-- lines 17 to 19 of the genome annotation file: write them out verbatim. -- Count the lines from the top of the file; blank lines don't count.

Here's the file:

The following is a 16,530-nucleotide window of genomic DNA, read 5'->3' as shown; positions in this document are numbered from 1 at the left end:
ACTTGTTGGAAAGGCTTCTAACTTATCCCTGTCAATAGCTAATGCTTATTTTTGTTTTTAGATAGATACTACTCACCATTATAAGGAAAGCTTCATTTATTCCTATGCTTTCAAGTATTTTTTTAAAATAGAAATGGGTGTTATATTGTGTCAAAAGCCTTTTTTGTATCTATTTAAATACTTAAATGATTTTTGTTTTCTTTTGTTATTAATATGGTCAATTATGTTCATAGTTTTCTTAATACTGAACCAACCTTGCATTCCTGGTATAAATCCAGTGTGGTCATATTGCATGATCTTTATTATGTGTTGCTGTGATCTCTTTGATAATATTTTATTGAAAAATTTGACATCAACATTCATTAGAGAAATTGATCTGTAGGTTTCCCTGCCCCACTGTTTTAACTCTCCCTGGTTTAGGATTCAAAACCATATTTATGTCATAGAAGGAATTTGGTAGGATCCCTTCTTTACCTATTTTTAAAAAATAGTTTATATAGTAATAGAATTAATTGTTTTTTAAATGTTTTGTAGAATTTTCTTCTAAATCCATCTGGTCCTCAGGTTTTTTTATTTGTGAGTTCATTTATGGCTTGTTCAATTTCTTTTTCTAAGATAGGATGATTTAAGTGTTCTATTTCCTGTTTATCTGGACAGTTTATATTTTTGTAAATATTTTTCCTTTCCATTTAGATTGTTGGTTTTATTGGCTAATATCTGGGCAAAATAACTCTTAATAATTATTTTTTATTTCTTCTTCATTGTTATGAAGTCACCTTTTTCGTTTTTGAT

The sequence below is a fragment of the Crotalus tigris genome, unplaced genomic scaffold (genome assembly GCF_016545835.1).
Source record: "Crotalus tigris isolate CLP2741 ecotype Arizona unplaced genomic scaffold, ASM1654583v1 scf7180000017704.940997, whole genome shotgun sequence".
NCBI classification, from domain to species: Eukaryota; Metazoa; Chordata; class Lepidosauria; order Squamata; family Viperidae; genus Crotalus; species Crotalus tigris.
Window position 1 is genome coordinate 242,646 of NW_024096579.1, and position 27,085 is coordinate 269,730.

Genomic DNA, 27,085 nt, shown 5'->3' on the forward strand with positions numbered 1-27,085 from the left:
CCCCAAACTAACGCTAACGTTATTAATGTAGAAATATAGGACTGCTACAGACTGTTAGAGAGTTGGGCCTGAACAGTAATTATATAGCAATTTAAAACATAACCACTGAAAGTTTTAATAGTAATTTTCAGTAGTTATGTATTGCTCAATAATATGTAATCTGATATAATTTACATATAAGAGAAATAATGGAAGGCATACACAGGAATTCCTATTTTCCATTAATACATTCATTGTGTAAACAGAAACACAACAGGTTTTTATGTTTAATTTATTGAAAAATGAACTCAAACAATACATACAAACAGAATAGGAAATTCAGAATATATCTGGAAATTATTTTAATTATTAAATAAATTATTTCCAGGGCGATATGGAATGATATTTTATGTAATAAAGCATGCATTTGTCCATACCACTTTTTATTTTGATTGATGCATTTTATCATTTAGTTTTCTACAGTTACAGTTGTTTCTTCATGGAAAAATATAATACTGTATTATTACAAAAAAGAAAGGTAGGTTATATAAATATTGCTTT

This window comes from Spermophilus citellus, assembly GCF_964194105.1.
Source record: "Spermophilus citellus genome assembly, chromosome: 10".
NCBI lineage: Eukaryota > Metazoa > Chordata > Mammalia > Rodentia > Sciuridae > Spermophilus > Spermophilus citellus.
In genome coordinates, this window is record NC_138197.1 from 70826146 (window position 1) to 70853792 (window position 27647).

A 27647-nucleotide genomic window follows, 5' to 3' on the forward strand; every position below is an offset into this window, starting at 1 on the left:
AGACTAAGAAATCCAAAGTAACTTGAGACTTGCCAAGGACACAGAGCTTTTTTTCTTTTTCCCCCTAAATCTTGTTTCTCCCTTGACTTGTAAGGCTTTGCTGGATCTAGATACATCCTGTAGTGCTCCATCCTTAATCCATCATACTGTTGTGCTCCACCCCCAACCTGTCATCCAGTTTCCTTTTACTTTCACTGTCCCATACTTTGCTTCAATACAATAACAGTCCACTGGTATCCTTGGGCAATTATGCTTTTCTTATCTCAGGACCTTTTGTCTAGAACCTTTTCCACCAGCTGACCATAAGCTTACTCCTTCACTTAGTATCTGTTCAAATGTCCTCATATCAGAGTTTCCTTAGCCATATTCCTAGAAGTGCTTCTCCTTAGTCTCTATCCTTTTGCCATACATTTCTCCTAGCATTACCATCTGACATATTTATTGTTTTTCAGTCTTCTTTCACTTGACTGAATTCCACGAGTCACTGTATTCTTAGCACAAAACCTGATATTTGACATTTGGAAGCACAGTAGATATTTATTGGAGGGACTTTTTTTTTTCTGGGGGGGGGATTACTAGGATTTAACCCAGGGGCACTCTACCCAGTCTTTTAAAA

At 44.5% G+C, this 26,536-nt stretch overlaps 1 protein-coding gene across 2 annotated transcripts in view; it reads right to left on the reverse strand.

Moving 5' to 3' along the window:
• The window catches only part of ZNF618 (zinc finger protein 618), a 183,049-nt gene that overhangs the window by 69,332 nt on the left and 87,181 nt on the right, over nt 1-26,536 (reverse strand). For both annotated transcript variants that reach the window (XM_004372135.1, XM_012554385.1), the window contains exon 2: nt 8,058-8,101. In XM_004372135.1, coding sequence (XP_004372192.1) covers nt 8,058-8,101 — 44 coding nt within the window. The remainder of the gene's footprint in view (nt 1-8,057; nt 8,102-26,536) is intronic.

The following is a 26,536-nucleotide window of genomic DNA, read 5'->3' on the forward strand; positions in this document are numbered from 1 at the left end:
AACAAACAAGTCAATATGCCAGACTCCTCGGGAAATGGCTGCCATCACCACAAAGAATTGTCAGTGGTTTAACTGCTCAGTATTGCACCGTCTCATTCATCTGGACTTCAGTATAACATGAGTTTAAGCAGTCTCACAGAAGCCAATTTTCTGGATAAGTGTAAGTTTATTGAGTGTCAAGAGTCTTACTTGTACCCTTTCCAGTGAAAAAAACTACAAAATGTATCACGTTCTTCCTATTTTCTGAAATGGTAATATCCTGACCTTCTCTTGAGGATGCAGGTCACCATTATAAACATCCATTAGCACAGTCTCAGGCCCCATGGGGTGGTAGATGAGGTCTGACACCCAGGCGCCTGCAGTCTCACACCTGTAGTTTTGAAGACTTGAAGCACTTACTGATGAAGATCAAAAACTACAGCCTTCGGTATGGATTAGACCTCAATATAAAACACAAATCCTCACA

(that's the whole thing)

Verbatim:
• The window catches only part of ZNF618 (zinc finger protein 618), a 183,049-nt gene that overhangs the window by 69,332 nt on the left and 87,181 nt on the right, over nt 1-26,536 (reverse strand). For both annotated transcript variants that reach the window (XM_004372135.1, XM_012554385.1), the window contains exon 2: nt 8,058-8,101. In XM_004372135.1, coding sequence (XP_004372192.1) covers nt 8,058-8,101 — 44 coding nt within the window. The remainder of the gene's footprint in view (nt 1-8,057; nt 8,102-26,536) is intronic.

The following is a 26,536-nucleotide window of genomic DNA, read 5'->3' on the forward strand; positions in this document are numbered from 1 at the left end:
AACAAACAAGTCAATATGCCAGACTCCTCGGGAAATGGCTGCCATCACCACAAAGAATTGTCAGTGGTTTAACTGCTCAGTATTGCACCGTCTCATTCATCTGGACTTCAGTATAACATGAGTTTAAGCAGTCTCACAGAAGCCAATTTTCTGGATAAGTGTAAGTTTATTGAGTGTCAAGAGTCTTACTTGTACCCTTTCCAGTGAAAAAAACTACAAAATGTATCACGTTCTTCCTATTTTCTGAAATGGTAATATCCTGACCTTCTCTTGAGGATGCAGGTCACCATTATAAACATCCATTAGCACAGTCTCAGGCCCCATGGGGTGGTAGATGAGGTCTGACACCCAGGCGCCTGCAGTCTCACACCTGTAGTTTTGAAGACTTGAAGCACTTACTGATGAAGATCAAAAACTACAGCCTTCGGTATGGATTAGACCTCAATATAAAACACAAATCCTCACA